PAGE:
A: Yeah. It’s pretty constant. Every now and then I’ll do a different thing, but not often. I really can’t start from lyrics. Because if I write lyrics it’s always “duh, duh, duh, duh, duh, duh, duh, duh.” It’s this real dumb-ass rhythm. And then the music will be that dumb-ass rhythm and suddenly you’re writing, “Humpty dumpty sat on the wall/Humpty dumpty had a great fall.” I feel that rhythmically is where I really don’t have a lot of imagination. I don’t have a big vocabulary, rhythmically, which is why it’s so great to have Paul around, because he’s the rhythm king. I write mostly on my own but some people are really fun to collaborate with. Jon Brion I wrote a lot of songs together. I’m the great editor, but he’s the generator and he’s just terrible at finishing. So he would generate and I would finish. Musically and harmonically I felt like he was literally the other lobe of my brain. He would play something and I’d go, I know how that goes. I know what the chorus is to that song.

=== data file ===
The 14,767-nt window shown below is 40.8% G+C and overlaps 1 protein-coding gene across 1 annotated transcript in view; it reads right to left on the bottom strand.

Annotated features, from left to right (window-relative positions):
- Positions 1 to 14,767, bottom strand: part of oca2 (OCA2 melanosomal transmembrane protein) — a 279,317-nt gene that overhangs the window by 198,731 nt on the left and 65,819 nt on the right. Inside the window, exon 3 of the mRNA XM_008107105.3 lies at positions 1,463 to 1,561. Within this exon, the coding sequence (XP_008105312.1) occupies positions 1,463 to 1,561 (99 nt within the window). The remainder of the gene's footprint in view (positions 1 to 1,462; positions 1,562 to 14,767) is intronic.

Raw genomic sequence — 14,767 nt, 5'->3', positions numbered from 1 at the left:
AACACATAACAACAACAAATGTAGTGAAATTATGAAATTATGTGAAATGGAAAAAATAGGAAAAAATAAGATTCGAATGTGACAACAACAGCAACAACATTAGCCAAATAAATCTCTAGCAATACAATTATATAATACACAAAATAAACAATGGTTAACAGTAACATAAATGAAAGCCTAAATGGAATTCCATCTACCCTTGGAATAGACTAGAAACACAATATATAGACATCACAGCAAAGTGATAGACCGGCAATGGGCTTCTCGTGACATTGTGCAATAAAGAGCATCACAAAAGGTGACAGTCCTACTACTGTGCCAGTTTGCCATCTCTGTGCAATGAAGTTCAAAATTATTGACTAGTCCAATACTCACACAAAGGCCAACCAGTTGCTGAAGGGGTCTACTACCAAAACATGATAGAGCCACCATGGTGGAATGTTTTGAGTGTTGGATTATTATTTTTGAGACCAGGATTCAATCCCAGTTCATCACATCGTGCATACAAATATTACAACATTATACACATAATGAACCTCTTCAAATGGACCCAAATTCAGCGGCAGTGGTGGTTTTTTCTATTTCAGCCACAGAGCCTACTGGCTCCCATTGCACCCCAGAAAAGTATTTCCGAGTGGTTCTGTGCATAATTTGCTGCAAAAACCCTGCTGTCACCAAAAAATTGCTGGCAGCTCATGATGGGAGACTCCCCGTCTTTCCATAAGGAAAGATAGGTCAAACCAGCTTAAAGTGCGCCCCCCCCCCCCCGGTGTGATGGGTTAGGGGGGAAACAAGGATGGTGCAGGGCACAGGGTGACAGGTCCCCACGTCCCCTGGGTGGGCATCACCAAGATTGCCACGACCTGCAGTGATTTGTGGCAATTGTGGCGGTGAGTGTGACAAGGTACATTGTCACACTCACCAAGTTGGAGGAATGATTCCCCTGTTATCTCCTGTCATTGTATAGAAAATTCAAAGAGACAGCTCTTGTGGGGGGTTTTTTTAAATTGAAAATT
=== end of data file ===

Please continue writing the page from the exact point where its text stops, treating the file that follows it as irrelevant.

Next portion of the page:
Q: Do you and Michael collaborate?

A: No. We’re too similar. We have the same skill set. We’re both finishers. We’re not good generators. We’re both perfectionists. If somebody has to take it over the other person never wants to let them do it. We’re both procrastinators, so one person’s always like, when are you going to finish that thing? And the other is like, no, don’t worry about it, I’m getting to it. So yeah, we’re not a good fit. We do have to write some songs together because we did this thing for a friend of ours, this actress who gets all her friends together for a charity and you just like write down something like “I’ll wash your car” or “I’ll bring you three weeks worth of great chicken soup” and then you auction it off. So we said we’d write and record a personalized song for somebody. And this person bid a lot of money. And then it did so well our friend was like, “Come on, do another one.” So then we had two songs to write and we still – well, we finished one of them. We do have to do the second one. There was a little fighting.

Q: You’ve embraced the world of comedy. How did you fall in with that crowd?

A: I love comedians.

Q: Have you always loved them?